Japan’s ‘Black Widow’ admits killing a fourth victim, then retracts

Elderly woman is on trial for killing three ex-lovers and collecting their insurance money

Japan’s ‘Black Widow’ admits killing a fourth victim, then retracts

Insurance News

By Gabriel Olano

An elderly Japanese woman known as the “Black Widow” for allegedly murdering her lovers has admitted to claiming a fourth victim during her trial this week.

Chisako Kakehi, 70, is accused of killing three men, including a former husband, in order to claim their life insurance benefits. She is also charged with attempted murder of another.

According to prosecutors, she used cyanide to poison the men, and she was able to collect around ¥1 billion (US$8.84 million) from her lovers’ life insurance policies and inheritances in the two decades before she was arrested in 2014.

Kakehi’s trial began in late June, but in a hearing this week, she surprised everyone by revealing she murdered another man in 2013.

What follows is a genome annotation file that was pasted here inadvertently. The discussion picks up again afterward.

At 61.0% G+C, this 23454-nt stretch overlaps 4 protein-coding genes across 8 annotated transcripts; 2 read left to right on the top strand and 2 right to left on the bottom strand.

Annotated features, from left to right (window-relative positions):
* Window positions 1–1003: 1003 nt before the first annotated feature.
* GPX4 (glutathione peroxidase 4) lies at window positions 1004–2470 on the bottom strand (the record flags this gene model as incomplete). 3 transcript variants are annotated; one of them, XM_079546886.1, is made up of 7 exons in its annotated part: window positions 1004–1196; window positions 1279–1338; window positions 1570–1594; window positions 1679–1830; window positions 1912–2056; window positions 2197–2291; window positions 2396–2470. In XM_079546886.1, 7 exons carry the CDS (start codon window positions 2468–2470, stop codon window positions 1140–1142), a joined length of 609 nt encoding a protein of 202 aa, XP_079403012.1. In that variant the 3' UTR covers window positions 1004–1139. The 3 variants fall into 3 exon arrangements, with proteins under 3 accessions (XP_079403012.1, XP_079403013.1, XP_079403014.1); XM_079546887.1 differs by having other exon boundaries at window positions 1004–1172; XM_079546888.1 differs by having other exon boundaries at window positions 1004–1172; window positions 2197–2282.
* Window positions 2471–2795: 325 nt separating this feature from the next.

“I was waiting for the right timing as I wanted to kill him out of deep hatred,” she was quoted by the Asahi newspaper on Monday. But on Wednesday she apparently retracted her statement, saying “I don’t remember [what I said],” according to the Mainichi Shimbun.

Last year, the Kyoto district court said that medical examinations showed that Kakehi had early-stage dementia but was still fit to stand trial. If found guilty, she could be sentenced to death.

Kakehi allegedly met some of her partners through dating agencies, where she indicated she was looking for wealthy and childless prospective partners. According to prosecutors, the men died after making her the beneficiary of their life insurance policies, as they did not have heirs. Traces of cyanide were found in the blood of several of the men during autopsy, said media reports.

Several other “Black Widow” cases became sensational in Japan, named after the spider species where the female devours the male after mating. Kanae Kijima and Miyuki Ueta were both sentenced to death for the murders of three and two men, respectively. Both cases are on appeal at the Supreme Court.

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